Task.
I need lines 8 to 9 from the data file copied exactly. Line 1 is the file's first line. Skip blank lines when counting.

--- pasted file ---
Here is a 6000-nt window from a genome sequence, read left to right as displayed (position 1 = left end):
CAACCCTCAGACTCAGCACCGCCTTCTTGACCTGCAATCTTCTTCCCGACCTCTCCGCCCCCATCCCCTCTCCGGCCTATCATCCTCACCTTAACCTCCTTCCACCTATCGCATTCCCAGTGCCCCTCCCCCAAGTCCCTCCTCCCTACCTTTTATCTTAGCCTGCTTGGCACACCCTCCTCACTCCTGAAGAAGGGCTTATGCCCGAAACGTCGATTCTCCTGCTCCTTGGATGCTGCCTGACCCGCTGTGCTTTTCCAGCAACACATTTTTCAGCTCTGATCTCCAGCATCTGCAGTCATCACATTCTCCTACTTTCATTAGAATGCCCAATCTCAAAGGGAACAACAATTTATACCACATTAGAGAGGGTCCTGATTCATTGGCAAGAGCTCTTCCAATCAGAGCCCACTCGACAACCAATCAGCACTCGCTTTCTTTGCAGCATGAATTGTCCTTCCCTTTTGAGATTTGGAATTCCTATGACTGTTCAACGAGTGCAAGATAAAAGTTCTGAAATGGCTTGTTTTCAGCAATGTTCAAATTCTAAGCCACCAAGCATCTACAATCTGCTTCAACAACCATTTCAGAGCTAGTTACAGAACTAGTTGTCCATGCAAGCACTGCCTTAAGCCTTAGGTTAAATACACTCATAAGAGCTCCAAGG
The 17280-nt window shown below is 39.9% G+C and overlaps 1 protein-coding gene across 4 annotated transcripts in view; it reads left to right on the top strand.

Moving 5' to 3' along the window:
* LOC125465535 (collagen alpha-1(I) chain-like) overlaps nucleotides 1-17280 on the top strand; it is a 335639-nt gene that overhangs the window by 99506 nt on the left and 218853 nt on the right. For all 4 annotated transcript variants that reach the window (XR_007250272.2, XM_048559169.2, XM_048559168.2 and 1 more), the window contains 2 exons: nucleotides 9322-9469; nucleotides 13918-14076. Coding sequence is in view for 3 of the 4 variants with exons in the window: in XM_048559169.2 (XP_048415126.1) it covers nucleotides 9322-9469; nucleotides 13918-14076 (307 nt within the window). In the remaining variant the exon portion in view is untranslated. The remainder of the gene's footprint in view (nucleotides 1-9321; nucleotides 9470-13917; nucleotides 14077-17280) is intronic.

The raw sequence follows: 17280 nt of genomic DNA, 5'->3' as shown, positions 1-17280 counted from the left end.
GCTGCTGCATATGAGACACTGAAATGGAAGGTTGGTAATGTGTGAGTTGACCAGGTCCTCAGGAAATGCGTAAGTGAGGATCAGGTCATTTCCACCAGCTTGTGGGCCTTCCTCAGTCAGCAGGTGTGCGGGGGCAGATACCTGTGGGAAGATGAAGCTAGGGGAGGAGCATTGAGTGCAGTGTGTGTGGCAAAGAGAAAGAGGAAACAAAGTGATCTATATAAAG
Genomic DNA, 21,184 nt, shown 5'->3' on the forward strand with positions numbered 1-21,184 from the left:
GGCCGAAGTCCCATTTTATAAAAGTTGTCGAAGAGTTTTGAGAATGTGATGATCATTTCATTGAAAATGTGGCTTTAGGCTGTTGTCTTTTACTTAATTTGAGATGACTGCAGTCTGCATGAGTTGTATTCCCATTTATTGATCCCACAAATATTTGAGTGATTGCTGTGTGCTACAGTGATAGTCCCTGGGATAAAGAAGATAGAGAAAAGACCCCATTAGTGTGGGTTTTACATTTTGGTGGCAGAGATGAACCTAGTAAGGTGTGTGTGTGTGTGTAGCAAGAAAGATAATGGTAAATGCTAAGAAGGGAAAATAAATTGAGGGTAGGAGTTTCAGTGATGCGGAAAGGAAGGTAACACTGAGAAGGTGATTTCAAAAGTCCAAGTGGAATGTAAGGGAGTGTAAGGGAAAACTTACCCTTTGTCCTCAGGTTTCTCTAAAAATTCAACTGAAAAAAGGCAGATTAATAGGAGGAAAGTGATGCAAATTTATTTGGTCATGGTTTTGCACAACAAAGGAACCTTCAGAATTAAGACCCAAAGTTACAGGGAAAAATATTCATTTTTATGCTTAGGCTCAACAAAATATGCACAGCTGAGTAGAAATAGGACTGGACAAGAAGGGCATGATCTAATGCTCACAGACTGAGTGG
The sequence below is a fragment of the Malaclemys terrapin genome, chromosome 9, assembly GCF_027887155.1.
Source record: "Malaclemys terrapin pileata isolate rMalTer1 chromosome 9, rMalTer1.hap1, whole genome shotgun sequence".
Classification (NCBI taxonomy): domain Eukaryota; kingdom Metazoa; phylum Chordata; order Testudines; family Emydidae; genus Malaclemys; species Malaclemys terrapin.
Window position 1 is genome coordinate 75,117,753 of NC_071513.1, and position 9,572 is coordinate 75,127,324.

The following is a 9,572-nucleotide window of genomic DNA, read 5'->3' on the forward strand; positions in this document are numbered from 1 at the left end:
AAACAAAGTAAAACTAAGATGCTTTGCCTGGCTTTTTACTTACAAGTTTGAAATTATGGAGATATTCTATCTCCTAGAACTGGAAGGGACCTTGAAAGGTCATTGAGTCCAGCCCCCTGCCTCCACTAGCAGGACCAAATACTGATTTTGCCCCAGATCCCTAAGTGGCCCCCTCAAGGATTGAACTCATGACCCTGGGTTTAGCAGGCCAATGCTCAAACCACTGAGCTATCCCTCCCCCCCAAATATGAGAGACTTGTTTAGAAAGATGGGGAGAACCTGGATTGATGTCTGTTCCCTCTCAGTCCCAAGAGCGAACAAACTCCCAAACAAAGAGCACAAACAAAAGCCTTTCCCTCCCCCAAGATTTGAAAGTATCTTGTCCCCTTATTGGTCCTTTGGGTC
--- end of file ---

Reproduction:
Genomic DNA, 21,184 nt, shown 5'->3' on the forward strand with positions numbered 1-21,184 from the left:
GGCCGAAGTCCCATTTTATAAAAGTTGTCGAAGAGTTTTGAGAATGTGATGATCATTTCATTGAAAATGTGGCTTTAGGCTGTTGTCTTTTACTTAATTTGAGATGACTGCAGTCTGCATGAGTTGTATTCCCATTTATTGATCCCACAAATATTTGAGTGATTGCTGTGTGCTACAGTGATAGTCCCTGGGATAAAGAAGATAGAGAAAAGACCCCATTAGTGTGGGTTTTACATTTTGGTGGCAGAGATGAACCTAGTAAGGTGTGTGTGTGTGTGTAGCAAGAAAGATAATGGTAAATGCTAAGAAGGGAAAATAAATTGAGGGTAGGAGTTTCAGTGATGCGGAAAGGAAGGTAACACTGAGAAGGTGATTTCAAAAGTCCAAGTGGAATGTAAGGGAGTGTAAGGGAAAACTTACCCTTTGTCCTCAGGTTTCTCTAAAAATTCAACTGAAAAAAGGCAGATTAATAGGAGGAAAGTGATGCAAATTTATTTGGTCATGGTTTTGCACAACAAAGGAACCTTCAGAATTAAGACCCAAAGTTACAGGGAAAAATATTCATTTTTATGCTTAGGCTCAACAAAATATGCACAGCTGAGTAGAAATAGGACTGGACAAGAAGGGCATGATCTAATGCTCACAGACTGAGTGG